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Stem Cell Research: The Controversy

The Minnesota Senate voted 36-26 in favor of a bill that could open up the use of taxpayer money to fund embryonic stem cell research in the future. The University of Minnesota is one of the key institutions that could benefit from such a bill, and while the bill does not specifically name them, they are used as a key part of the issue in the coverage of the story. The vote was the first of two needed in the Senate, and the House will vote in the next couple of weeks.
Minnesota Public Radio covered this story very well, with a lengthy in-depth article that portrayed both supporters and critics in an equal and fair light. In addition to the written article, both an audio story and a video of Sen. Ray Vandeveer , who has Parkinson’s Disease, speaking out against the research that could help him and others who suffer from the disease.
MPR gave coverage of all sides of the issue, as well as noted what has happened in other states, and the type of research the university currently does. A seperate link also lead to how each individual senator voted.
On the Newspaper end of the spectrum, a less fair and less reported story is painted. The Star Tribune has a short article which does a good job of reporting the main fact that the senate voted for the bill, although the wording the lead and the final sentences leave the reader feeling a bit of a contradiction. The lead states that the bill allows the University to gain money, implying they are stated specifically in the bill, although the last line informs the reader that they University is not specifically named. This might cause confusion as most times readers do not read stories to their ending, even short stories.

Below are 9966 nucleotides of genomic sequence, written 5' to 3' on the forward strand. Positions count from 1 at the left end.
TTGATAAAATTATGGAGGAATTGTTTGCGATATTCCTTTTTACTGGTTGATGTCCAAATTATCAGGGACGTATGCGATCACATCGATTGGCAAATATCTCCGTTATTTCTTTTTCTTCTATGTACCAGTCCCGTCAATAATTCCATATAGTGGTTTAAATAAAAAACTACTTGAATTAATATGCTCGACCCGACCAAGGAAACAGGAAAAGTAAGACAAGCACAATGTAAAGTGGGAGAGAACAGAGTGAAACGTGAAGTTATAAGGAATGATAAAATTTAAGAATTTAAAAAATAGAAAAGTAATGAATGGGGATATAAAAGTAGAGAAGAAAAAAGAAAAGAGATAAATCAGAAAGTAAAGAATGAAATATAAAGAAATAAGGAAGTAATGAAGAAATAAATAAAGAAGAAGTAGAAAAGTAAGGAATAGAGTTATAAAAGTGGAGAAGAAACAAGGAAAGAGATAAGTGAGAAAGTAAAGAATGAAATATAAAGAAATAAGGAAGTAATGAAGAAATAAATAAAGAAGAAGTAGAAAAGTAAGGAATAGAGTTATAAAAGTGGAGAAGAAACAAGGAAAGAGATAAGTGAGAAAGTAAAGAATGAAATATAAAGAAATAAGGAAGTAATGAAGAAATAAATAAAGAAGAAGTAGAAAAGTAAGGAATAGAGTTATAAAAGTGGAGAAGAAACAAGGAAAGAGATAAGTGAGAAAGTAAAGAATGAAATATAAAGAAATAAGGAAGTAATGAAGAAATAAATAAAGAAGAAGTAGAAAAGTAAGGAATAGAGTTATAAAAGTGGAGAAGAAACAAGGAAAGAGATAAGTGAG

The Pioneer Press also covers the vote, though in a manner which does not seem fair, balanced or neutral. The words used are very strong and sweeping, and they Jeremy Olson does not mention that the university is not specifically mentioned, nor that the bill is only a step to makes it easier for funds to be granted in the future.
Olson uses two sentences to sum up the beliefs of the two sides:
“DFL lawmakers in supporting the bill said the state investment is needed to put Minnesota back on top when it comes to medical research. Opponents countered that any research that requires the destruction of human embryos is unethical and perhaps already illegal in Minnesota.?
The choice of main reason for the supporters of the bill is interesting, since the main reason cited by both the Star Tribune, and MPR was the potential good that could come out of the research, and only the MPR article actually even mentions any notion of the research helping the University to stay at the top of the research.